How's your rig coming along? Haven't seen anything lately. Sure do wish I had access to some of the metal working gear I've seen in the background of your shots. Especially after today's tab. Course I'd still be short the skills necessary to do anything with said gear but maybe I could pull off a few simple right angles.

Ah well...Onward!
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Old 10-08-2012, 10:32 PM   #316
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Well Howdy --- after much ado and many dollars spent fabbing sheet metal, I finally got to start adding a few things rather than just subtracting them. Gotta admire Trunt's sheet metal abilities. Had to reinforce the area around the cut-out for the A/C since it will also carry much of the load for the yet to come roof deck. In the pix below you can see the additions made to the structure. Basically I turned the inner & outer roof skins into a ladder beam by adding spacers then tying them all together. Next, the big box for the A/C will get fitted into the hole. Also made a couple of window deletes and had the front door frame skinned. That was the tricky & expensive part. And it doesn't fit right. I'm guessing that the welding they did torqued it slightly out of shape. Damn. May have to cut a bunch of kerfs to get it back where it needs to be. Not at all happy about that. I guess that's what I get for going with such an old rig. They were made very differently back in '46. Nothing is square...or straight. All oddball angles and curves. I've come to the conclusion that what I need most is not an RV builder to help me on this project...but rather a master ship builder. Someone at home with lots of compound curves and goofy angles.


To avoid the curve calculations, I just tacked a number of different length chunks of 1-1/2" square tube in place...


...then tied them all together. Amazingly solid now. Also added pieces at each end that now complete the full surround.


This is the big a$$ mongo box that will go in the hole and house the A/C. Only about 3 inches of the bottom intrude into the inside.


And here is the new front door. I let the shop talk me into using 14 gauge steel to skin it (to save money?) but now the bugger weighs around a hundred pounds! There will be a big window across the top and another small, vertical "curb viewer" near the bottom. The good news is that the hinges I'm using are made for reefer doors and rated at 500#'s each, so hopefully it won't sag.

Onward!
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Old 10-09-2012, 07:39 PM   #317
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Re: '46 Chevy Shorty

Hey Tango, I thought there for a minute I was looking at the cutout in my bus! I like the way you added the tubing to add strength to the roof. I didn't have to do that much since I was only creating stand up room so I just welded the side walls to the inner and outer roof skins. I know what you mean about needing a shipfitter but you won't have any problem getting the door to fit---other than a loss of time. I'm enjoying a little off time from the project while I wait for an injured knee to start working again--too much fun keeping up with the young cadets while training them. Soo, I dragged the wife to Yosemete, her favorite place, and about the only way I can keep myself from working on the bus. I have done more work on my bus and will post if I can get Photobucket to work from this "remote outpost". Jack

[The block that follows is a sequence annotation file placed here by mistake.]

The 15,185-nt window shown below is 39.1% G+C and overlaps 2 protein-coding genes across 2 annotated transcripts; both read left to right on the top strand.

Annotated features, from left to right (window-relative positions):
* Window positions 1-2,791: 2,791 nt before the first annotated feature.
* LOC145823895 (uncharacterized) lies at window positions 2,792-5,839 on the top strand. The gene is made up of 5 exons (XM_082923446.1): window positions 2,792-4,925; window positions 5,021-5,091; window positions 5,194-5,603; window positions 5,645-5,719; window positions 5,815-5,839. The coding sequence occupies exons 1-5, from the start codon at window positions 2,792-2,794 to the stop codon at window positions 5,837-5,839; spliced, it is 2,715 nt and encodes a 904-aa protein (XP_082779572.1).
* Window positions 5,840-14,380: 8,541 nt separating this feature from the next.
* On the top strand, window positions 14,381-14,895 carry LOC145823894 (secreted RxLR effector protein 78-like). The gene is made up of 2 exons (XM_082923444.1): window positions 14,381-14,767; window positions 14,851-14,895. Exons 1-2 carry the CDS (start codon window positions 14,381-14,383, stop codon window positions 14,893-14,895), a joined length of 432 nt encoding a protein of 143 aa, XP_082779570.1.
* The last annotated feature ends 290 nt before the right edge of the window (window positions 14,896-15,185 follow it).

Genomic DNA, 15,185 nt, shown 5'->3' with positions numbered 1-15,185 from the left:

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Old 10-09-2012, 10:56 PM   #318
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Re: '46 Chevy Shorty

Howdy Jack --- Kinda figgerd something was up (or down) since I hadn't seen any progress pix lately. Take care of yourself first, the bus ain't going anywhere. And I can't think of a better place to recoup than Yosemite! Damn I'm jealous. Would almost be worth tweaking my trick knee if I thought it would get me there. Have great trip and get well soon. We all miss living vicariously through your skill set.
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Old 10-11-2012, 10:41 PM   #319
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Fitted the new A/C box into the roof today. Still need to weld it all up, but at least it appears to go into the hole I made for it. Trying to cut a "square" opening in a compound curved roof is tricky I discovered.


From the outside...

...looking in...


...and from the inside looking out...


...and from the side you can see that only a small portion intrudes. The A/C will hang out another couple of inches, but given the space available, it seemed like a reasonable compromise. Might oughta' pad it anyway.

Onward!
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Old 10-12-2012, 08:01 AM   #320
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Re: '46 Chevy Shorty

Looks like you acomplished what you set out to do...... congrats, Looks great!